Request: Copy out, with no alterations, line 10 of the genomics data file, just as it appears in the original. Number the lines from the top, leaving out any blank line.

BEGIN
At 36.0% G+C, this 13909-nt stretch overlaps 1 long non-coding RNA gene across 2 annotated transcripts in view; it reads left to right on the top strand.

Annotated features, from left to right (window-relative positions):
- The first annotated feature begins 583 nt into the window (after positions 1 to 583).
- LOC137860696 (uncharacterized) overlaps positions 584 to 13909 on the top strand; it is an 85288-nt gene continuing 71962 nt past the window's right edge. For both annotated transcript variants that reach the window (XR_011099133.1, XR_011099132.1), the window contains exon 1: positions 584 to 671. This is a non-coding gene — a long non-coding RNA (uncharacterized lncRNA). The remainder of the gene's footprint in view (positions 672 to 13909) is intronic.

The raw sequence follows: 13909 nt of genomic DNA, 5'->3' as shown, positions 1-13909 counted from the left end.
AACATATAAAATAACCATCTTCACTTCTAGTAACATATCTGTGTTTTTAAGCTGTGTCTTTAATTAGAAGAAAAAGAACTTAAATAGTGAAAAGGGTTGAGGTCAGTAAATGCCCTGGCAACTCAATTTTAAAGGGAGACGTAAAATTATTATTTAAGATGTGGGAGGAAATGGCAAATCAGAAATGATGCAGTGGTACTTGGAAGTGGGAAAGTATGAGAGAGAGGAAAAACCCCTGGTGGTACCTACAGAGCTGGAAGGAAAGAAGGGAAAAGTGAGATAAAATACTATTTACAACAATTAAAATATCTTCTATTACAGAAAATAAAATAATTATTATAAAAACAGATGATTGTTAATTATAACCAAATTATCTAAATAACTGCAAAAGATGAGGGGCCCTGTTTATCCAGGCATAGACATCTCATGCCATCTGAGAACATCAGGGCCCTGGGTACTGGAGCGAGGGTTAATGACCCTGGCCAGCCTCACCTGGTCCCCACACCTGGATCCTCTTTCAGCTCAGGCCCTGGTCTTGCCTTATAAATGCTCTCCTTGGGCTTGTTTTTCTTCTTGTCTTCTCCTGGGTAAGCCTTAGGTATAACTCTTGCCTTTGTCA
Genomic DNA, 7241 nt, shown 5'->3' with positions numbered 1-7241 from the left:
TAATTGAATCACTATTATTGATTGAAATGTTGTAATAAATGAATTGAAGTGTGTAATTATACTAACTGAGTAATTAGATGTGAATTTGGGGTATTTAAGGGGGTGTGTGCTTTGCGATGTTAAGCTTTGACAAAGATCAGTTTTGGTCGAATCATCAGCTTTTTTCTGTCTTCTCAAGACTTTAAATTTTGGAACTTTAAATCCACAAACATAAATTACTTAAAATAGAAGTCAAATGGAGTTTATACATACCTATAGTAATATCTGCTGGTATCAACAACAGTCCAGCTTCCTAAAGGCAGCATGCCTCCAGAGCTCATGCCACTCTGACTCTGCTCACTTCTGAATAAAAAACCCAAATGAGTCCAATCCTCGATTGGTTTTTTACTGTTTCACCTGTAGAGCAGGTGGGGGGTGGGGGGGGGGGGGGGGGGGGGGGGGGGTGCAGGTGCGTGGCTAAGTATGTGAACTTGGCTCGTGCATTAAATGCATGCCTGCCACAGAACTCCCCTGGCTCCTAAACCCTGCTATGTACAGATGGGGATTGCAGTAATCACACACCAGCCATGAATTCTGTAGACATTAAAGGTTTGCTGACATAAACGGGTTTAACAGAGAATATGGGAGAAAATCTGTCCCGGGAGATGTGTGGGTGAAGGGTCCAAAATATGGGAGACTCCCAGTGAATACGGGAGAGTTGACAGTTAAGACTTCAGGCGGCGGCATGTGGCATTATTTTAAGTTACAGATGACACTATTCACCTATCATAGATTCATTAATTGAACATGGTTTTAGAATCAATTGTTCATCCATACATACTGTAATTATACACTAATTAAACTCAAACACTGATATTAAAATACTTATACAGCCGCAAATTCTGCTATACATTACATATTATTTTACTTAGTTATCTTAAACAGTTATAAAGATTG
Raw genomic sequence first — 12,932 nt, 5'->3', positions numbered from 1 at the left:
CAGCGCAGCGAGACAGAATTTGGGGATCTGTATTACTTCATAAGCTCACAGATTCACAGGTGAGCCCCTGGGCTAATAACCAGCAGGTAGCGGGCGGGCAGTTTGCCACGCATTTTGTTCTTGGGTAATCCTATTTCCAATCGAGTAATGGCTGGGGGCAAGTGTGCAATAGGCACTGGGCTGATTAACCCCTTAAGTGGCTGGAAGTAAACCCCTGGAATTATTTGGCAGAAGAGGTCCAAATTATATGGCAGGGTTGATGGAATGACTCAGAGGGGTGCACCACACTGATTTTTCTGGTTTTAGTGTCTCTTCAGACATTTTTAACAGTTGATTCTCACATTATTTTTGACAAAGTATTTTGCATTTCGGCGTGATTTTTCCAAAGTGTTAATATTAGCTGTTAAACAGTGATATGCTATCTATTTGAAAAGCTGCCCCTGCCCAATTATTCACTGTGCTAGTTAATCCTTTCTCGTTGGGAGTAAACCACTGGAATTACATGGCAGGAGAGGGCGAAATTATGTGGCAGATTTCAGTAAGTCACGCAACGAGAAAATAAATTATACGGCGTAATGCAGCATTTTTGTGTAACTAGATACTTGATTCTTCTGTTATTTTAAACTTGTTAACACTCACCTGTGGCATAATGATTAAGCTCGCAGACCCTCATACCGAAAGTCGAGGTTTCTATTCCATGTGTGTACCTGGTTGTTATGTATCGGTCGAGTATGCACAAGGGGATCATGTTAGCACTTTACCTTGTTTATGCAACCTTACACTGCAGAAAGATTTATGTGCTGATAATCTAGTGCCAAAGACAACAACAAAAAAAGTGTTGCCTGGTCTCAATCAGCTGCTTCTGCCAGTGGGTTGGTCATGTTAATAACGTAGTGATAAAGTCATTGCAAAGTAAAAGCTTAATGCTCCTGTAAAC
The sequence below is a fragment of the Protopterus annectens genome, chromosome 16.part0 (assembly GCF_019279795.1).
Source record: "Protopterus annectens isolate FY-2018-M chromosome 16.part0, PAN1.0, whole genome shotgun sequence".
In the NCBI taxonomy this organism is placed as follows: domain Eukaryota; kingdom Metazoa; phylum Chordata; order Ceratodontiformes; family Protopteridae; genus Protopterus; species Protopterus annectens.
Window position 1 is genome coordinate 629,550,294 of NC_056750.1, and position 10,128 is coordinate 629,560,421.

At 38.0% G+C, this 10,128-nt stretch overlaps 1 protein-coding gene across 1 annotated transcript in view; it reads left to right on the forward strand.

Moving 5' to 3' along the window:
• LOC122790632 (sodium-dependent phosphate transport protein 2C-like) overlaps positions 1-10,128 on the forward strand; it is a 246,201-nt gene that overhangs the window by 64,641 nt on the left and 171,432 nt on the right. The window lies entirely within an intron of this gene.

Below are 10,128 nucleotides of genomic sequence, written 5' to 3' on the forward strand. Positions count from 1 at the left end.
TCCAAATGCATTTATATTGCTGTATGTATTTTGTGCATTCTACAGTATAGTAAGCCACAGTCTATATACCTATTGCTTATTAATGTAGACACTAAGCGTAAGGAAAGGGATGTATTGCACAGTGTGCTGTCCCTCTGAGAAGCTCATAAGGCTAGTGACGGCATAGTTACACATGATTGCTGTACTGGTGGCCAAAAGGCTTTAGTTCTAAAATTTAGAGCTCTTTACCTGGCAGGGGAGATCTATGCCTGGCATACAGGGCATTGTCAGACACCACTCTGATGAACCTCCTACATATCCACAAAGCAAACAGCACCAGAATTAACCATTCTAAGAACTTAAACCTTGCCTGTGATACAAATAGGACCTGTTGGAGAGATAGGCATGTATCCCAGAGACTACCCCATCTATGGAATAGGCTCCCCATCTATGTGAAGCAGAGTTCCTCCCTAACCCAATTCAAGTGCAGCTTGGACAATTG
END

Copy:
CAGCGCAGCGAGACAGAATTTGGGGATCTGTATTACTTCATAAGCTCACAGATTCACAGGTGAGCCCCTGGGCTAATAACCAGCAGGTAGCGGGCGGGCAGTTTGCCACGCATTTTGTTCTTGGGTAATCCTATTTCCAATCGAGTAATGGCTGGGGGCAAGTGTGCAATAGGCACTGGGCTGATTAACCCCTTAAGTGGCTGGAAGTAAACCCCTGGAATTATTTGGCAGAAGAGGTCCAAATTATATGGCAGGGTTGATGGAATGACTCAGAGGGGTGCACCACACTGATTTTTCTGGTTTTAGTGTCTCTTCAGACATTTTTAACAGTTGATTCTCACATTATTTTTGACAAAGTATTTTGCATTTCGGCGTGATTTTTCCAAAGTGTTAATATTAGCTGTTAAACAGTGATATGCTATCTATTTGAAAAGCTGCCCCTGCCCAATTATTCACTGTGCTAGTTAATCCTTTCTCGTTGGGAGTAAACCACTGGAATTACATGGCAGGAGAGGGCGAAATTATGTGGCAGATTTCAGTAAGTCACGCAACGAGAAAATAAATTATACGGCGTAATGCAGCATTTTTGTGTAACTAGATACTTGATTCTTCTGTTATTTTAAACTTGTTAACACTCACCTGTGGCATAATGATTAAGCTCGCAGACCCTCATACCGAAAGTCGAGGTTTCTATTCCATGTGTGTACCTGGTTGTTATGTATCGGTCGAGTATGCACAAGGGGATCATGTTAGCACTTTACCTTGTTTATGCAACCTTACACTGCAGAAAGATTTATGTGCTGATAATCTAGTGCCAAAGACAACAACAAAAAAAGTGTTGCCTGGTCTCAATCAGCTGCTTCTGCCAGTGGGTTGGTCATGTTAATAACGTAGTGATAAAGTCATTGCAAAGTAAAAGCTTAATGCTCCTGTAAAC